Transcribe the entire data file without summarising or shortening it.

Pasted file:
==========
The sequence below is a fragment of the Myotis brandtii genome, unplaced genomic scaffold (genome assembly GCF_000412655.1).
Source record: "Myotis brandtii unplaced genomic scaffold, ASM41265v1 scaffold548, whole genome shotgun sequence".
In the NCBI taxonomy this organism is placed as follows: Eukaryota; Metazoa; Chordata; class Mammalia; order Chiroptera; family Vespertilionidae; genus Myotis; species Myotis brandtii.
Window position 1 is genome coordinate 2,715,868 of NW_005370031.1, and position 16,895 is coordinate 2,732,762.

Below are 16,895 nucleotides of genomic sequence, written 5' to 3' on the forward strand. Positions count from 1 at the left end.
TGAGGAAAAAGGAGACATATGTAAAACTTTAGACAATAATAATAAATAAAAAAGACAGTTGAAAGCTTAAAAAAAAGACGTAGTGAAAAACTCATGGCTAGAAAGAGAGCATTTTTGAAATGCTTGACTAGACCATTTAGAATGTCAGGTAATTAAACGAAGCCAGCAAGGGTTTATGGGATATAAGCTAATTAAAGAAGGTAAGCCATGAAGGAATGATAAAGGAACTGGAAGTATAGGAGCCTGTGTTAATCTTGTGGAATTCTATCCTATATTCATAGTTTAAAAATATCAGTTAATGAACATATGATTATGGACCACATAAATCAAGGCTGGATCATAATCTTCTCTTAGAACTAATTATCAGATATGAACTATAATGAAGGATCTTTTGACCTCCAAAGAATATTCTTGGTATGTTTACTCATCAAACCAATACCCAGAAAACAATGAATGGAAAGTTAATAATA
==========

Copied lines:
The sequence below is a fragment of the Myotis brandtii genome, unplaced genomic scaffold (genome assembly GCF_000412655.1).
Source record: "Myotis brandtii unplaced genomic scaffold, ASM41265v1 scaffold548, whole genome shotgun sequence".
In the NCBI taxonomy this organism is placed as follows: Eukaryota; Metazoa; Chordata; class Mammalia; order Chiroptera; family Vespertilionidae; genus Myotis; species Myotis brandtii.
Window position 1 is genome coordinate 2,715,868 of NW_005370031.1, and position 16,895 is coordinate 2,732,762.

Below are 16,895 nucleotides of genomic sequence, written 5' to 3' on the forward strand. Positions count from 1 at the left end.
TGAGGAAAAAGGAGACATATGTAAAACTTTAGACAATAATAATAAATAAAAAAGACAGTTGAAAGCTTAAAAAAAAGACGTAGTGAAAAACTCATGGCTAGAAAGAGAGCATTTTTGAAATGCTTGACTAGACCATTTAGAATGTCAGGTAATTAAACGAAGCCAGCAAGGGTTTATGGGATATAAGCTAATTAAAGAAGGTAAGCCATGAAGGAATGATAAAGGAACTGGAAGTATAGGAGCCTGTGTTAATCTTGTGGAATTCTATCCTATATTCATAGTTTAAAAATATCAGTTAATGAACATATGATTATGGACCACATAAATCAAGGCTGGATCATAATCTTCTCTTAGAACTAATTATCAGATATGAACTATAATGAAGGATCTTTTGACCTCCAAAGAATATTCTTGGTATGTTTACTCATCAAACCAATACCCAGAAAACAATGAATGGAAAGTTAATAATA